Despite the overuse of the word in movies, political speeches, and news reports, "evil" is generally seen as either flagrant rhetoric or else an outdated concept: a medieval holdover with no bearing on our complex everyday reality. In "A Philosophy of Evil," however, acclaimed philosopher Lars Svendsen argues that evil remains a concrete moral problem: that we're all its victims, and all guilty of committing evil acts. "It's normal to be evil," he writes--the problem is, we have lost the vocabulary to talk about it.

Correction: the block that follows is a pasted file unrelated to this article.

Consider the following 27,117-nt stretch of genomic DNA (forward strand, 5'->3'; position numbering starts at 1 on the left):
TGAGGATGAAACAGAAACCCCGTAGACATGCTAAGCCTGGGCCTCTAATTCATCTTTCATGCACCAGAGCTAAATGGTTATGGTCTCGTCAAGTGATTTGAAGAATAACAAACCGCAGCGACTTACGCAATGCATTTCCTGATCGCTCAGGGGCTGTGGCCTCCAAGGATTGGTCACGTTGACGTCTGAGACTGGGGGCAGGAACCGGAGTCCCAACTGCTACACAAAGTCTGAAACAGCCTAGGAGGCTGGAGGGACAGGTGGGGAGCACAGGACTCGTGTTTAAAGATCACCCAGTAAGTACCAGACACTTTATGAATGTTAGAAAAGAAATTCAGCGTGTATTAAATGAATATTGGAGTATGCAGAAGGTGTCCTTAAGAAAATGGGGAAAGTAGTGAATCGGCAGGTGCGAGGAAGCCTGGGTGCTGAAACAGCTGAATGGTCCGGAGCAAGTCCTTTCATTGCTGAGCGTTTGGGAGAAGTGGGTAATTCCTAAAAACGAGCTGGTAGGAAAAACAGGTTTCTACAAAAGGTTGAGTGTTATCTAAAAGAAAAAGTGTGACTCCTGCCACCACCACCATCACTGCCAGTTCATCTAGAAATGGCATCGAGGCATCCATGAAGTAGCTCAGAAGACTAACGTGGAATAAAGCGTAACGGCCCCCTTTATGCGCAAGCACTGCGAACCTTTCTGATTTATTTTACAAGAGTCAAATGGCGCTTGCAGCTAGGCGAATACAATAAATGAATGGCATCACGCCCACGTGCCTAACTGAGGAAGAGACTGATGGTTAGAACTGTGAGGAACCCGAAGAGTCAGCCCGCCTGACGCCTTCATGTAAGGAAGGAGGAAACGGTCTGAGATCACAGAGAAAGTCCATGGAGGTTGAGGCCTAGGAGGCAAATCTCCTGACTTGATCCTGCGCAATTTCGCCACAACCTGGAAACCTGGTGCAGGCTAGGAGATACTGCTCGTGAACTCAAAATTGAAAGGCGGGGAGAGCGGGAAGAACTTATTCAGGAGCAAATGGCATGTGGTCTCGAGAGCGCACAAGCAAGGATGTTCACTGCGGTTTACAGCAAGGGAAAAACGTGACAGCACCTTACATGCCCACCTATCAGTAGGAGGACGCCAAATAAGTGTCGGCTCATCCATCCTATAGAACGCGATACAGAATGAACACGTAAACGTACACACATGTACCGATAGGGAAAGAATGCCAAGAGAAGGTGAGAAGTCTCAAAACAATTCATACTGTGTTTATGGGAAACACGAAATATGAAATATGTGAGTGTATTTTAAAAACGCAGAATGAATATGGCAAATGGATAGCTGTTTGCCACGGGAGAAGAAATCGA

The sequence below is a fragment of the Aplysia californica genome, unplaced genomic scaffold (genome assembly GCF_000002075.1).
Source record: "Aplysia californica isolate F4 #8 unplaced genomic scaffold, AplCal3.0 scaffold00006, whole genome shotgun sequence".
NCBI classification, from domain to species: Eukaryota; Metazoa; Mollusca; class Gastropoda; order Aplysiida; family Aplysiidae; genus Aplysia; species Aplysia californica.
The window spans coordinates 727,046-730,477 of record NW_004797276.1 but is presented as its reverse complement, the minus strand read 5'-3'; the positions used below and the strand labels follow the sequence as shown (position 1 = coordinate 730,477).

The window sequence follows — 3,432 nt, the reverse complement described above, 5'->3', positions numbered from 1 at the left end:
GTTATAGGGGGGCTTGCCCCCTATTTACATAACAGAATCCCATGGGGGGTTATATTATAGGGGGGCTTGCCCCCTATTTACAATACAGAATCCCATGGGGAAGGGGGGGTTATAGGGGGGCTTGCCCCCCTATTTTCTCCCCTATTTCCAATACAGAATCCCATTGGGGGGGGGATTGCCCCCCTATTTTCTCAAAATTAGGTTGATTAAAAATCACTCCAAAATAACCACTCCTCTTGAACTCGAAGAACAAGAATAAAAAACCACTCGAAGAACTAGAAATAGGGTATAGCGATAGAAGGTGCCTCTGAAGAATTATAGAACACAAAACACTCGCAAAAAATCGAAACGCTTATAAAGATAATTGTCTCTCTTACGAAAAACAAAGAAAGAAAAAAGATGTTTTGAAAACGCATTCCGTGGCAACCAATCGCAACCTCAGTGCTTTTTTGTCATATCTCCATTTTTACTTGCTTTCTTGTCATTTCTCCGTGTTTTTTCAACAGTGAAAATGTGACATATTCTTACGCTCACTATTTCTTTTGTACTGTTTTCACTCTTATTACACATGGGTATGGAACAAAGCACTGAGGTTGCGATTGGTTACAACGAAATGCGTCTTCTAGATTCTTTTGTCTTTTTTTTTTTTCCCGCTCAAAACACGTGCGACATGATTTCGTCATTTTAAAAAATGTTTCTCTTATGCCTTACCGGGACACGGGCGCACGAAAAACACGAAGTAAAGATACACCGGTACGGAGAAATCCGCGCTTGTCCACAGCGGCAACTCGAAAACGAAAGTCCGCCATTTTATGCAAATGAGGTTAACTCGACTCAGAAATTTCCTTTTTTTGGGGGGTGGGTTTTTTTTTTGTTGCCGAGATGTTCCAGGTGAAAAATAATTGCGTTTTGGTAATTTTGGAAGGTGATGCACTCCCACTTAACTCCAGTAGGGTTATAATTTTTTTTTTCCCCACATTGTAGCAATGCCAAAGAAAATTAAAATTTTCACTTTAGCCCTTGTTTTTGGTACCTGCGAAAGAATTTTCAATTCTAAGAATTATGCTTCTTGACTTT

Taking up this problem--how do we speak about evil?--"A Philosophy of Evil" treats evil as an ordinary aspect of contemporary life, with implications that are moral, practical, and above all, political. Because, as Svendsen says, "Evil should neither be justified nor explained away--evil must be fought."
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